Chemistry students test BSM water sources


Maddie Kurtovich

Chemistry students were tasked with testing the water from different water fountains all around BSM. This project taught students both chemistry and international water issues.

This May, chemistry students were challenged to test drinkable water sources around BSM and report their findings to the school community to determine which water source should be used to refill reusable water bottles.

Chemistry teachers Ms. Jennifer Roushar, Ms. Lisa Bargas, and Ms. Abbi Baker assigned a project to their students with the objective of testing water around BSM and measuring the concentrations of harmful molecules and compounds in the drinking water. Their goal is to find out which drinking fountain people should use to refill reusable water bottles. Students formed groups and had requirement of testing three drinking fountains and creating a presentation for their project. “It started out as a project aimed at reducing plastics in the ocean and the effects of it in the ecosystem, and our classes decided the best solution was to use reusable water bottles. To take it a step further, [the chemistry teachers] assigned the students to test the the water for high levels of molecules and chemicals such as iron and chlorine,” Baker said.

To incorporate the curriculum into hands-on learning, the project was formulated to portray real world applications to the students. With the Flint Water Crisis in the news in recent years and clean water becoming a crisis in second and third world countries, this project shows students the importance of learning topics such as distillation and safe levels of chemicals in drinking water.

Chemistry students have been testing the drinking fountains around the school for nearly a decade to assess the health and safety standards of the school’s drinking water. The groups were given a handout to outline the procedure and rubric of the project. “We’ve been doing this project for about eight or nine years now and we make slight changes to the project every year,” Roushar said.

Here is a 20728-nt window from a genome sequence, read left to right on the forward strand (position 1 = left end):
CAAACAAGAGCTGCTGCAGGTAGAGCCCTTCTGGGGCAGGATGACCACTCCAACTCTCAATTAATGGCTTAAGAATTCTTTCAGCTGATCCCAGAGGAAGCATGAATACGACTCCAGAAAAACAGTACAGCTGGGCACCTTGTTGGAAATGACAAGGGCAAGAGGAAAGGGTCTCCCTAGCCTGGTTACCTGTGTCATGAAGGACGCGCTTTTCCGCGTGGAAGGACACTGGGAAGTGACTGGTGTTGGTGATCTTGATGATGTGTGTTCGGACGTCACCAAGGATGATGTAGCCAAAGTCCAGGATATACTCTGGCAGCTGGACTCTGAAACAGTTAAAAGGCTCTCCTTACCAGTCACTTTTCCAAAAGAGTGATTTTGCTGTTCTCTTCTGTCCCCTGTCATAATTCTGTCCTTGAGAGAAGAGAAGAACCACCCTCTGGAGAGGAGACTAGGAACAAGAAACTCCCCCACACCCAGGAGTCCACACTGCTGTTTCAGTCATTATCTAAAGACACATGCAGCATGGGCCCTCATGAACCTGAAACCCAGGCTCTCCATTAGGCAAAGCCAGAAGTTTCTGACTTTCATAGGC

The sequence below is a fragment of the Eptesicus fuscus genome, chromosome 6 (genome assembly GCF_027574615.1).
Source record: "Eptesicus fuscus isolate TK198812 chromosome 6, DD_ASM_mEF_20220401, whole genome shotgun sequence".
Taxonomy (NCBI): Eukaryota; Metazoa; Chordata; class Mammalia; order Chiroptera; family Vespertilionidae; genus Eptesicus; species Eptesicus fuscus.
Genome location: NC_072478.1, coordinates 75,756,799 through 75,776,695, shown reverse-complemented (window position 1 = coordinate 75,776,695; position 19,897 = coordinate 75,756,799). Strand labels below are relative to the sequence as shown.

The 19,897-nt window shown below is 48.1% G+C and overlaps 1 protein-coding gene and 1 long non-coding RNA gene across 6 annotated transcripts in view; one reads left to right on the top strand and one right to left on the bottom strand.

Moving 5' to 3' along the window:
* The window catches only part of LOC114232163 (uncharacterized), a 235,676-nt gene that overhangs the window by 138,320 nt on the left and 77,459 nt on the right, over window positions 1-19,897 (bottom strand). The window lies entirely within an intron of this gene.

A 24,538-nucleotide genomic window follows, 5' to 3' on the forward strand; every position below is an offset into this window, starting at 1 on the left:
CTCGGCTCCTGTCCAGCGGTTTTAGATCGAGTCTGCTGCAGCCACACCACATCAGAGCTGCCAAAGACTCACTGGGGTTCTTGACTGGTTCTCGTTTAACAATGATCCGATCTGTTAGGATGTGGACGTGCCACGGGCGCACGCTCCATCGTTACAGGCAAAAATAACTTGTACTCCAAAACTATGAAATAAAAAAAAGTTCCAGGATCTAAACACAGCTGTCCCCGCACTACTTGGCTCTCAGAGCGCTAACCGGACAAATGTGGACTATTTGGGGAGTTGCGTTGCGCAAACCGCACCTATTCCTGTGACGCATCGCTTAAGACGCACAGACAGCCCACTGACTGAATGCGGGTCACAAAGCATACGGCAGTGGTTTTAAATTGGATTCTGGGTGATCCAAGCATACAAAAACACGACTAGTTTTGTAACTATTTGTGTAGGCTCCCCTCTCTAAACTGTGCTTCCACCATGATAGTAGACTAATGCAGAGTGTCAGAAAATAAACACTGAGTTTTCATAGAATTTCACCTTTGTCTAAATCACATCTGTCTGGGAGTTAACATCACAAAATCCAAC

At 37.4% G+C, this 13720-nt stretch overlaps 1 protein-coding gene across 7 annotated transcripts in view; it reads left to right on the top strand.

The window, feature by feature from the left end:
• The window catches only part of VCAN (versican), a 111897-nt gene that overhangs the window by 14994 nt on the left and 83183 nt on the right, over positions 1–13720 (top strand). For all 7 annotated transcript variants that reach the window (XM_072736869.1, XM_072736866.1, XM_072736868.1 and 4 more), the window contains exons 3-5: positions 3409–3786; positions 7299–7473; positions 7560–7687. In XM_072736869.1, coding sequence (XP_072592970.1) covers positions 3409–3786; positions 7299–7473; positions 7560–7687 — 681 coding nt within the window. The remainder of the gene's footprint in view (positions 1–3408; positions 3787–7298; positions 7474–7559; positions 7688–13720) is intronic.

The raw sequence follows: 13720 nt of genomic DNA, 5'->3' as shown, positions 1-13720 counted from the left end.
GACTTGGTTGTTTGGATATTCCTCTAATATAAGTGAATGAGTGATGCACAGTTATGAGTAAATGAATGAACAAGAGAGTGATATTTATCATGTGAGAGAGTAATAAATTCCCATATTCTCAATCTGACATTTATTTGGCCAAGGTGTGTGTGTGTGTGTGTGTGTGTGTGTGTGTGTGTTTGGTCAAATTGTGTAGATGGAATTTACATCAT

It started out as a project aimed at reducing plastics in the ocean and the effects of it in the ecosystem, and our classes decided the best solution was to use reusable water bottles.”

— Ms. Abbi Baker

The procedure is as follows. Students obtained a control, usually deionized water, to test against to minimize confounding variables in the experiment. Next, the groups obtained their sample during the allotted class time, and performed a distillation process to test parts per million (ppm) of harmful traits, molecules, and chemicals such as Ph, chlorine, Hardness (amount of dissolved calcium and magnesium in water), iron, and chromium. “Literally no fountains had iron in them,” junior Ava Schieffert said.

The students then reported their findings through a presentation with the requirements of having both an audio and visual aid. Students were given numerous options to complete the requirements such as social media, newspaper, magazine article, infographic, common basket campaign, movie, or PSA.

The majority of groups came to the same conclusion. “Everyone pretty much got the same answer. The Chapel Hallway or the Haben Center water fountains were the best because they had the coldest water, the worst [drinking fountain] was the North Building,” Schieffert said.